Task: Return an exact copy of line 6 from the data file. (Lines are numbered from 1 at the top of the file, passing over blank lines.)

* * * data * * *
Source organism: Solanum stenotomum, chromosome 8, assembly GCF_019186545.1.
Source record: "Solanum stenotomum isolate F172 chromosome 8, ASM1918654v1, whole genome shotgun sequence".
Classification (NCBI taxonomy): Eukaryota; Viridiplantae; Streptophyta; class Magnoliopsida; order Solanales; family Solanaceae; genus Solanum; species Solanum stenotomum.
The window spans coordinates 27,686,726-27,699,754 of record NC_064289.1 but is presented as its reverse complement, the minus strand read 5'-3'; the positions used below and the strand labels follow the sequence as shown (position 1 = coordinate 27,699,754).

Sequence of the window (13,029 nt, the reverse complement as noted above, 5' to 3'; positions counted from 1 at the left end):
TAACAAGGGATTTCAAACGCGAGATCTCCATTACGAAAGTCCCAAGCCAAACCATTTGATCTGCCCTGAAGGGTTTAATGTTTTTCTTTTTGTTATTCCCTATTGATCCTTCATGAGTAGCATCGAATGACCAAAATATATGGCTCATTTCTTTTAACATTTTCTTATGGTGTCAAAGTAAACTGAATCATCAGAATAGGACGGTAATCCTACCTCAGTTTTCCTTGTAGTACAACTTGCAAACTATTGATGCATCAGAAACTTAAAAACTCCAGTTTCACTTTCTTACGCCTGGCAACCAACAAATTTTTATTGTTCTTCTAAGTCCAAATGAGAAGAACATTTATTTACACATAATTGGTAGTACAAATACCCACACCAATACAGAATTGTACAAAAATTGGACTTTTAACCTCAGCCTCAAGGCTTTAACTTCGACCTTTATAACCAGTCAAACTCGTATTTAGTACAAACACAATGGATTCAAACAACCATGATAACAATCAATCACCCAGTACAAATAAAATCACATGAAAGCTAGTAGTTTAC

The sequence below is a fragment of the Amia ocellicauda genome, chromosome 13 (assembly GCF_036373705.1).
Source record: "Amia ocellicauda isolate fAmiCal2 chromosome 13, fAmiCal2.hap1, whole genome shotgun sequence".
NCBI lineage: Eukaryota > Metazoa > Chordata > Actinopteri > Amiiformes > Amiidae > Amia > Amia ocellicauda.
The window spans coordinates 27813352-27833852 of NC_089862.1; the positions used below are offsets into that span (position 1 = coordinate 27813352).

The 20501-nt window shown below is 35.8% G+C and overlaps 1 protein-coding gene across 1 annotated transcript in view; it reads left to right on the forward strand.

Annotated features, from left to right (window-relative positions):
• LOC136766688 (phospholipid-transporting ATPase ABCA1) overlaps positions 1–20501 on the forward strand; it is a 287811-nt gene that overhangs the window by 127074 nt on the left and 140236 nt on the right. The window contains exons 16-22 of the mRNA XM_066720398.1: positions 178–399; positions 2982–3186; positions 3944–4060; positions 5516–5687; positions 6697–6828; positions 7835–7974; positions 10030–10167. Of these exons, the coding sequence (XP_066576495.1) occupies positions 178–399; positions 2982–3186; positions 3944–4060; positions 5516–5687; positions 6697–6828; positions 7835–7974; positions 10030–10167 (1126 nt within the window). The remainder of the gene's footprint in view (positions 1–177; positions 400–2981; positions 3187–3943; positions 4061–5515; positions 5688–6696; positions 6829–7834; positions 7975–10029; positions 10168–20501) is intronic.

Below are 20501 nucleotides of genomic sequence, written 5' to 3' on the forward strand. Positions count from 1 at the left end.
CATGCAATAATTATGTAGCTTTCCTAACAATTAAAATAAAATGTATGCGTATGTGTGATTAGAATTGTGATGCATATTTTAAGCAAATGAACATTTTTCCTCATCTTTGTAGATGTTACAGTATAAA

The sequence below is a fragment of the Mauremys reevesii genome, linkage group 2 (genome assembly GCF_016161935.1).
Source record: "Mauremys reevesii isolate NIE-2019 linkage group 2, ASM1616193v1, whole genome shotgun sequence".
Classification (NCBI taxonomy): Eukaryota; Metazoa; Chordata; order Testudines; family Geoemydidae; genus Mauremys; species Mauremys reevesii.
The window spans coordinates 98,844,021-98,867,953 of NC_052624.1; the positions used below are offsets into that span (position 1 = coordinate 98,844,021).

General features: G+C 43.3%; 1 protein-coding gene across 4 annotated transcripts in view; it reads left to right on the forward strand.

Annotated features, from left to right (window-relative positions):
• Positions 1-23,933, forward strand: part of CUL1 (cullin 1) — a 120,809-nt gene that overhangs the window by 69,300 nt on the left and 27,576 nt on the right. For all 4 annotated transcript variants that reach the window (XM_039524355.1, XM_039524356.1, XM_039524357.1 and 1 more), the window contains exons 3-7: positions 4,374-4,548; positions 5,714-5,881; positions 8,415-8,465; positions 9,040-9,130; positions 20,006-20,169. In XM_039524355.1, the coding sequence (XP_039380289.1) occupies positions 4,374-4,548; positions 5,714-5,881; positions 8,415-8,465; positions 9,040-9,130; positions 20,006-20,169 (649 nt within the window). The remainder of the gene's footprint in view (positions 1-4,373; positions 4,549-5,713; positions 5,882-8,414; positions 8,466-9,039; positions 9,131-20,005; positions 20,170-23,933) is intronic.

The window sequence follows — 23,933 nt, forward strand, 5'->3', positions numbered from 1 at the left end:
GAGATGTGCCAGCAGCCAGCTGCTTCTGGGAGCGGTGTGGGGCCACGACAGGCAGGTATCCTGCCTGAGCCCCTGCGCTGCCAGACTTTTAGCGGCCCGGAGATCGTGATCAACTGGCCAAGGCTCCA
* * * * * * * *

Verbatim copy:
TAACAAGGGATTTCAAACGCGAGATCTCCATTACGAAAGTCCCAAGCCAAACCATTTGATCTGCCCTGAAGGGTTTAATGTTTTTCTTTTTGTTATTCCCTATTGATCCTTCATGAGTAGCATCGAATGACCAAAATATATGGCTCATTTCTTTTAACATTTTCTTATGGTGTCAAAGTAAACTGAATCATCAGAATAGGACGGTAATCCTACCTCAGTTTTCCTTGTAGTACAACTTGCAAACTATTGATGCATCAGAAACTTAAAAACTCCAGTTTCACTTTCTTACGCCTGGCAACCAACAAATTTTTATTGTTCTTCTAAGTCCAAATGAGAAGAACATTTATTTACACATAATTGGTAGTACAAATACCCACACCAATACAGAATTGTACAAAAATTGGACTTTTAACCTCAGCCTCAAGGCTTTAACTTCGACCTTTATAACCAGTCAAACTCGTATTTAGTACAAACACAATGGATTCAAACAACCATGATAACAATCAATCACCCAGTACAAATAAAATCACATGAAAGCTAGTAGTTTAC